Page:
Dallas Mayor Eric Johnson announced on Friday that he is leaving the Democrat Party and becoming a Republican.
“Today I am changing my party affiliation,” Johnson wrote in an op-ed published in The Wall Street Journal on Friday. “Next spring, I will be voting in the Republican primary. When my career in elected office ends in 2027 on the inauguration of my successor as mayor, I will leave office as a Republican.”
Johnson said the “future of America’s great urban centers depends on the willingness of the nation’s mayors to champion law and order and practice fiscal conservatism,” adding that American cities “desperately need the genuine commitment to these principles (as opposed to the inconsistent, poll-driven commitment of many Democrats) that has long been a defining characteristic of the GOP.”
“In other words, American cities need Republicans—and Republicans need American cities. When my political hero Theodore Roosevelt was born, only 20% of Americans lived in urban areas. By the time he was elected president, that share had doubled to 40%. Today, it stands at 80%. As America’s cities go, so goes America,” he warned.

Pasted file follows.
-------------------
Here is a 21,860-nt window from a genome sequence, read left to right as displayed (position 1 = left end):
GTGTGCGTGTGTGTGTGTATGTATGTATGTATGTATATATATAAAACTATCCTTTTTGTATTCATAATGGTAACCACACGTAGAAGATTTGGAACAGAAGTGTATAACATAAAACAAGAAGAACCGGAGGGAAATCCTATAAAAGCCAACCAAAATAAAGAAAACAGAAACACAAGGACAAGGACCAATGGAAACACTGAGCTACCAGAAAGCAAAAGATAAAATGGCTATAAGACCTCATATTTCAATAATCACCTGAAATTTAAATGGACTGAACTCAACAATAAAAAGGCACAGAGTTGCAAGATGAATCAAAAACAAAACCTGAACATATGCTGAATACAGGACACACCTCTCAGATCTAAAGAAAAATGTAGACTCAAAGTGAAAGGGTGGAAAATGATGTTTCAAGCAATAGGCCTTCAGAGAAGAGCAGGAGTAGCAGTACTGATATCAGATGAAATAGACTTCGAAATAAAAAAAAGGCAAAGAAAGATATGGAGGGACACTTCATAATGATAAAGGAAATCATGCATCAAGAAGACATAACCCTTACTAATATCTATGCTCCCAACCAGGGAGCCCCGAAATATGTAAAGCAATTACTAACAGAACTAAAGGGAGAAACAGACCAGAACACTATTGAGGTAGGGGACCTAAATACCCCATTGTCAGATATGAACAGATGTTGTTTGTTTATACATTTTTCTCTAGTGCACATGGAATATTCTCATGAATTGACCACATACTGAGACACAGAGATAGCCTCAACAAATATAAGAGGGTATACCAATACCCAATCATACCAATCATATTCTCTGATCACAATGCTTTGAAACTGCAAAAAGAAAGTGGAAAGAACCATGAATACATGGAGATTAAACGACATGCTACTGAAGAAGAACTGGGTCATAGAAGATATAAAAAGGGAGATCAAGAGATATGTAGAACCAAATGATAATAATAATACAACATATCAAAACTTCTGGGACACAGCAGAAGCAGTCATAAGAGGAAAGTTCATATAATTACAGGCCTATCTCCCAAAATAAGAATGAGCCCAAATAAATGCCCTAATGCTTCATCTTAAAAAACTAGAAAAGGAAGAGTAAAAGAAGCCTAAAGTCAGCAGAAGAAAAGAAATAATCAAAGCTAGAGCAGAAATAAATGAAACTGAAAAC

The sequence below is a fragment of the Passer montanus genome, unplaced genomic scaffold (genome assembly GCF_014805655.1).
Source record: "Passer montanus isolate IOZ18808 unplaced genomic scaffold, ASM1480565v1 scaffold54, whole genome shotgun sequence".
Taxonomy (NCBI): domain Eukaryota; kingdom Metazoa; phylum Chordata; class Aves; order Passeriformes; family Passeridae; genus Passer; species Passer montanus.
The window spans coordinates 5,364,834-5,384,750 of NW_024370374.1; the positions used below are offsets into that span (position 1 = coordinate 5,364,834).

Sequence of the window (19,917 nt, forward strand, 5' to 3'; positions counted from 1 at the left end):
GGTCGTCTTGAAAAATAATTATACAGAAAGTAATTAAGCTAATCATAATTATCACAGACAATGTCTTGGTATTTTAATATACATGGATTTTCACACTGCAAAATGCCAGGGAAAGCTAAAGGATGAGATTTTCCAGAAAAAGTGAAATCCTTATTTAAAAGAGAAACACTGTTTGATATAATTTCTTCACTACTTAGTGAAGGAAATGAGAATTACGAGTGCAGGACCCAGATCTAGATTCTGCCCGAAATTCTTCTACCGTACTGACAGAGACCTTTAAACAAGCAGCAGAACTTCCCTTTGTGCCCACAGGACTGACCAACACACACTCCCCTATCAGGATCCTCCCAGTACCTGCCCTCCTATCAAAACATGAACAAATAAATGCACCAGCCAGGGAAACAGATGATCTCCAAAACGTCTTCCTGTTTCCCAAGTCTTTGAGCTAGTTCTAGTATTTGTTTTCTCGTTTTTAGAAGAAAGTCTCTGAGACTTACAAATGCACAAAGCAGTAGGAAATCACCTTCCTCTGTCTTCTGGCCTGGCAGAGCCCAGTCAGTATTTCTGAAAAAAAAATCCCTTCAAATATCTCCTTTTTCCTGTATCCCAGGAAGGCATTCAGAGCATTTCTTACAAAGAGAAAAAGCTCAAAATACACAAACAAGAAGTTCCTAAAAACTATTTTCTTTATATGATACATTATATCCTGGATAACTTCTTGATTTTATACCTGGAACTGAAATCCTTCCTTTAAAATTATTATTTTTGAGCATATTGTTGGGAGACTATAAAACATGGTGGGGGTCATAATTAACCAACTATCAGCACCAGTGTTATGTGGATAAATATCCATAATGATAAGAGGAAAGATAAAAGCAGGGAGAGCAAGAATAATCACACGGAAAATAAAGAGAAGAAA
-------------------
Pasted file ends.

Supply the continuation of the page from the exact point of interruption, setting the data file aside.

The mayor lamented the state of many cities in America, arguing local elected officials have “failed to make public safety a priority or to exercise fiscal restraint.”
“Most of these local leaders are proud Democrats who view cities as laboratories for liberalism rather than as havens for opportunity and free enterprise,” Johnson wrote.
“Too often, local tax dollars are spent on policies that exacerbate homelessness, coddle criminals and make it harder for ordinary people to make a living,” he continued. “And too many local Democrats insist on virtue signaling—proposing half-baked government programs that aim to solve every single societal ill—and on finding new ways to thumb their noses at Republicans at the state or federal level.”
“Enough,” Johnson wrote. “This makes for good headlines, but not for safer, stronger, more vibrant cities.”
Johnson reiterated his top goals for Dallas, including “to become the safest major city in America with the best park system in Texas and the lowest taxes in our fast-growing North Texas region.”
“Still, with my change in party affiliation, I recognize that the number of Republican mayors leading the nation’s 10 largest cities has increased from zero to one. This is hardly a red wave,” Johnson concluded. “But it is clear that the nation and its cities have reached a time for choosing. And the overwhelming majority of Americans who call our cities home deserve to have real choices—not “progressive” echo chambers—at city hall.”